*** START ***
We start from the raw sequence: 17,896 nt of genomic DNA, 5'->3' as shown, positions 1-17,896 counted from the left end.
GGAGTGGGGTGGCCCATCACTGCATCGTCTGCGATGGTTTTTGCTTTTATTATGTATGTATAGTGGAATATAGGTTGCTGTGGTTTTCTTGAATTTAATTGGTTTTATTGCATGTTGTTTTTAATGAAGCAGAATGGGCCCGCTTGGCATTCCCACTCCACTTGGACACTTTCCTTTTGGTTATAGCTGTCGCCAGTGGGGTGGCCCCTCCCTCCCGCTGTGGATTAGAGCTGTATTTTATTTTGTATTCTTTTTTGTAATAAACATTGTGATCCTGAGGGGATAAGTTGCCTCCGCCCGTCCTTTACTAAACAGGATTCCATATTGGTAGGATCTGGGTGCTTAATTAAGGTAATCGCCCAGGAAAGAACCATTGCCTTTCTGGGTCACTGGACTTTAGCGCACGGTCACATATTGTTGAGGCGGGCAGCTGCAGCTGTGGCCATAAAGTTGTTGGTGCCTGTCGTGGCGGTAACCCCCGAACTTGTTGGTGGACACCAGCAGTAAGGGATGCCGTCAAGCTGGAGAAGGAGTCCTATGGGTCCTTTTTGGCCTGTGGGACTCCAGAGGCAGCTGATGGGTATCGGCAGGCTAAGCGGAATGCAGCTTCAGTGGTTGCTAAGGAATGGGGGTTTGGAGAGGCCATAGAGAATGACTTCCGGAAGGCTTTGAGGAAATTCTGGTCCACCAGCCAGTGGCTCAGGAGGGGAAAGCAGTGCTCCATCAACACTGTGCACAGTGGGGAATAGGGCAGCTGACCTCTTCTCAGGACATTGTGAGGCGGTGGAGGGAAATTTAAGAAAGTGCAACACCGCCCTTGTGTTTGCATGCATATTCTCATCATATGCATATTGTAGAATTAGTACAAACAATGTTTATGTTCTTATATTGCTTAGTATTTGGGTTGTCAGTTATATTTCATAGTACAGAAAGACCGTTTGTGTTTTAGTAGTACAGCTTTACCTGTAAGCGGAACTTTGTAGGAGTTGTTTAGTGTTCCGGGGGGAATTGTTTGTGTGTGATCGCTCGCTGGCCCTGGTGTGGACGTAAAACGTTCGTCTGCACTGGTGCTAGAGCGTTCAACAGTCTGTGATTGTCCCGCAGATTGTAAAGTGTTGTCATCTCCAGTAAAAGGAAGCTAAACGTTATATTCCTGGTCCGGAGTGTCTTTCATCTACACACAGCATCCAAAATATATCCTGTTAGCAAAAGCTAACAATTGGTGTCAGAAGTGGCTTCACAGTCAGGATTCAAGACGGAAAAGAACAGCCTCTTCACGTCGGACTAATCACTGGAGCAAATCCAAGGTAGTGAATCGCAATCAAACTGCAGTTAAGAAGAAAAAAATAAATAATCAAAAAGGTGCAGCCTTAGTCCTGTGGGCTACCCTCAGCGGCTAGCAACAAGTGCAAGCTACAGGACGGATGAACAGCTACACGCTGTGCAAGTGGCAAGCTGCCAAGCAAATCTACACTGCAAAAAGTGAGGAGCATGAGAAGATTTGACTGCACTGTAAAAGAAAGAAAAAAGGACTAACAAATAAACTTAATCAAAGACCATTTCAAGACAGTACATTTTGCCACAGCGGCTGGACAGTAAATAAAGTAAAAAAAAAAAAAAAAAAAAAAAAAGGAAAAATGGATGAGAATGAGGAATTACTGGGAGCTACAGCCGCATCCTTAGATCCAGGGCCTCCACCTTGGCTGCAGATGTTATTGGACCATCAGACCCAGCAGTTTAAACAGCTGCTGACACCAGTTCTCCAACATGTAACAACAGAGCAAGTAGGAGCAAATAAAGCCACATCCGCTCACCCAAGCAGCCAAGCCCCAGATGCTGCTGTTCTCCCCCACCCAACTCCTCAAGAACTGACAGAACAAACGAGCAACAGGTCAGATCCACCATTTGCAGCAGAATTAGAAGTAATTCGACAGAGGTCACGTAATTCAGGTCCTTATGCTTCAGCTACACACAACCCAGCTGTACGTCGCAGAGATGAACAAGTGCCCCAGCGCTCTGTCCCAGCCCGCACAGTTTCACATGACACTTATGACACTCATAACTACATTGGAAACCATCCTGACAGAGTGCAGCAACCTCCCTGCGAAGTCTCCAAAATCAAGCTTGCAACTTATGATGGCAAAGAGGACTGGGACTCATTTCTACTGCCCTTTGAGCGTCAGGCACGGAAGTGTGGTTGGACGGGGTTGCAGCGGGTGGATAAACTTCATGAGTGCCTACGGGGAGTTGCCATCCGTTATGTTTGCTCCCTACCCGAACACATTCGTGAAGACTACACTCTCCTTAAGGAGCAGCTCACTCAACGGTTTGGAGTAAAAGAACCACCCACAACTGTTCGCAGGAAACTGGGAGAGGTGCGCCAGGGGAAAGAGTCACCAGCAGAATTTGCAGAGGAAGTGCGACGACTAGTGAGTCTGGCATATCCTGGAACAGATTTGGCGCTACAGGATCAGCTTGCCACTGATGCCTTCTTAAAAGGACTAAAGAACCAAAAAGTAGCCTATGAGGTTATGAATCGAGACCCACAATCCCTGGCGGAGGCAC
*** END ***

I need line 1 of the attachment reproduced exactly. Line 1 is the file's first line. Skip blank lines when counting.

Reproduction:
We start from the raw sequence: 17,896 nt of genomic DNA, 5'->3' as shown, positions 1-17,896 counted from the left end.